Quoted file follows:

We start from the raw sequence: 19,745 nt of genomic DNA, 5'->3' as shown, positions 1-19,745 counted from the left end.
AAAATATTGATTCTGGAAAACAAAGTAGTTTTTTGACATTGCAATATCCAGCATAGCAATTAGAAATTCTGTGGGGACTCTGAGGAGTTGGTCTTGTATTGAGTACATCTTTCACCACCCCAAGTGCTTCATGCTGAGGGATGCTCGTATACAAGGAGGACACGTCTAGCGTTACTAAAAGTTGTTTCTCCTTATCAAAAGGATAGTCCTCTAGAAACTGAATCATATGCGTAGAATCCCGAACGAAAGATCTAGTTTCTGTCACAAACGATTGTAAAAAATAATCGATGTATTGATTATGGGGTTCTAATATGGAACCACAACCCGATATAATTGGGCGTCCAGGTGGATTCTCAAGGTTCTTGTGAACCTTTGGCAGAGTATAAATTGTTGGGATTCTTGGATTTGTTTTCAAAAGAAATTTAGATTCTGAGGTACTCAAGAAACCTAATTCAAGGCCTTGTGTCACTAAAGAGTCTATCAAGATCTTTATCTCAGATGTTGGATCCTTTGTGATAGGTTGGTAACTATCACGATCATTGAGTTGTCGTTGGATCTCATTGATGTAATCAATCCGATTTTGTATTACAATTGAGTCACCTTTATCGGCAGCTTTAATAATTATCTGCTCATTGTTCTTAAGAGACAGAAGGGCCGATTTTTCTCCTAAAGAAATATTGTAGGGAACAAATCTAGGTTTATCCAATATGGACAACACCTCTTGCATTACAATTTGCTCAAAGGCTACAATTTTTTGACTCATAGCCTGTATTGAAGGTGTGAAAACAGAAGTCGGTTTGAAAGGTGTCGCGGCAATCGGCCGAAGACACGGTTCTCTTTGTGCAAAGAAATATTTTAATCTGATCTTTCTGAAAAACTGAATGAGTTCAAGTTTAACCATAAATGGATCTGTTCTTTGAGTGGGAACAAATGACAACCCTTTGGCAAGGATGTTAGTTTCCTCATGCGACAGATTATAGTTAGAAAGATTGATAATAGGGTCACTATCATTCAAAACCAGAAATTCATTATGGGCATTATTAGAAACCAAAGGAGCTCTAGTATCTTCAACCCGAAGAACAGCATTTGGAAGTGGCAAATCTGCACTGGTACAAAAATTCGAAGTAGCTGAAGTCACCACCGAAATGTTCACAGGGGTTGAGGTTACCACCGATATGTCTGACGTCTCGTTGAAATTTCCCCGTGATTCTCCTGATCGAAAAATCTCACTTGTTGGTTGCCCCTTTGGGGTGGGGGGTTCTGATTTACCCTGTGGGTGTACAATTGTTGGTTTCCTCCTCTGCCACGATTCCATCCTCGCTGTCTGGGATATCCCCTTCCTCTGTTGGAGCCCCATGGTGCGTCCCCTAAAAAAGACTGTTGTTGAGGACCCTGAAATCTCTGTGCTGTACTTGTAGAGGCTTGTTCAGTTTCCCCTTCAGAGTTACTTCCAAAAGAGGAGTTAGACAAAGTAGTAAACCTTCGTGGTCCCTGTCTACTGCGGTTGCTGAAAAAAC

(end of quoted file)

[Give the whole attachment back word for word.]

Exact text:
We start from the raw sequence: 19,745 nt of genomic DNA, 5'->3' as shown, positions 1-19,745 counted from the left end.
AAAATATTGATTCTGGAAAACAAAGTAGTTTTTTGACATTGCAATATCCAGCATAGCAATTAGAAATTCTGTGGGGACTCTGAGGAGTTGGTCTTGTATTGAGTACATCTTTCACCACCCCAAGTGCTTCATGCTGAGGGATGCTCGTATACAAGGAGGACACGTCTAGCGTTACTAAAAGTTGTTTCTCCTTATCAAAAGGATAGTCCTCTAGAAACTGAATCATATGCGTAGAATCCCGAACGAAAGATCTAGTTTCTGTCACAAACGATTGTAAAAAATAATCGATGTATTGATTATGGGGTTCTAATATGGAACCACAACCCGATATAATTGGGCGTCCAGGTGGATTCTCAAGGTTCTTGTGAACCTTTGGCAGAGTATAAATTGTTGGGATTCTTGGATTTGTTTTCAAAAGAAATTTAGATTCTGAGGTACTCAAGAAACCTAATTCAAGGCCTTGTGTCACTAAAGAGTCTATCAAGATCTTTATCTCAGATGTTGGATCCTTTGTGATAGGTTGGTAACTATCACGATCATTGAGTTGTCGTTGGATCTCATTGATGTAATCAATCCGATTTTGTATTACAATTGAGTCACCTTTATCGGCAGCTTTAATAATTATCTGCTCATTGTTCTTAAGAGACAGAAGGGCCGATTTTTCTCCTAAAGAAATATTGTAGGGAACAAATCTAGGTTTATCCAATATGGACAACACCTCTTGCATTACAATTTGCTCAAAGGCTACAATTTTTTGACTCATAGCCTGTATTGAAGGTGTGAAAACAGAAGTCGGTTTGAAAGGTGTCGCGGCAATCGGCCGAAGACACGGTTCTCTTTGTGCAAAGAAATATTTTAATCTGATCTTTCTGAAAAACTGAATGAGTTCAAGTTTAACCATAAATGGATCTGTTCTTTGAGTGGGAACAAATGACAACCCTTTGGCAAGGATGTTAGTTTCCTCATGCGACAGATTATAGTTAGAAAGATTGATAATAGGGTCACTATCATTCAAAACCAGAAATTCATTATGGGCATTATTAGAAACCAAAGGAGCTCTAGTATCTTCAACCCGAAGAACAGCATTTGGAAGTGGCAAATCTGCACTGGTACAAAAATTCGAAGTAGCTGAAGTCACCACCGAAATGTTCACAGGGGTTGAGGTTACCACCGATATGTCTGACGTCTCGTTGAAATTTCCCCGTGATTCTCCTGATCGAAAAATCTCACTTGTTGGTTGCCCCTTTGGGGTGGGGGGTTCTGATTTACCCTGTGGGTGTACAATTGTTGGTTTCCTCCTCTGCCACGATTCCATCCTCGCTGTCTGGGATATCCCCTTCCTCTGTTGGAGCCCCATGGTGCGTCCCCTAAAAAAGACTGTTGTTGAGGACCCTGAAATCTCTGTGCTGTACTTGTAGAGGCTTGTTCAGTTTCCCCTTCAGAGTTACTTCCAAAAGAGGAGTTAGACAAAGTAGTAAACCTTCGTGGTCCCTGTCTACTGCGGTTGCTGAAAAAAC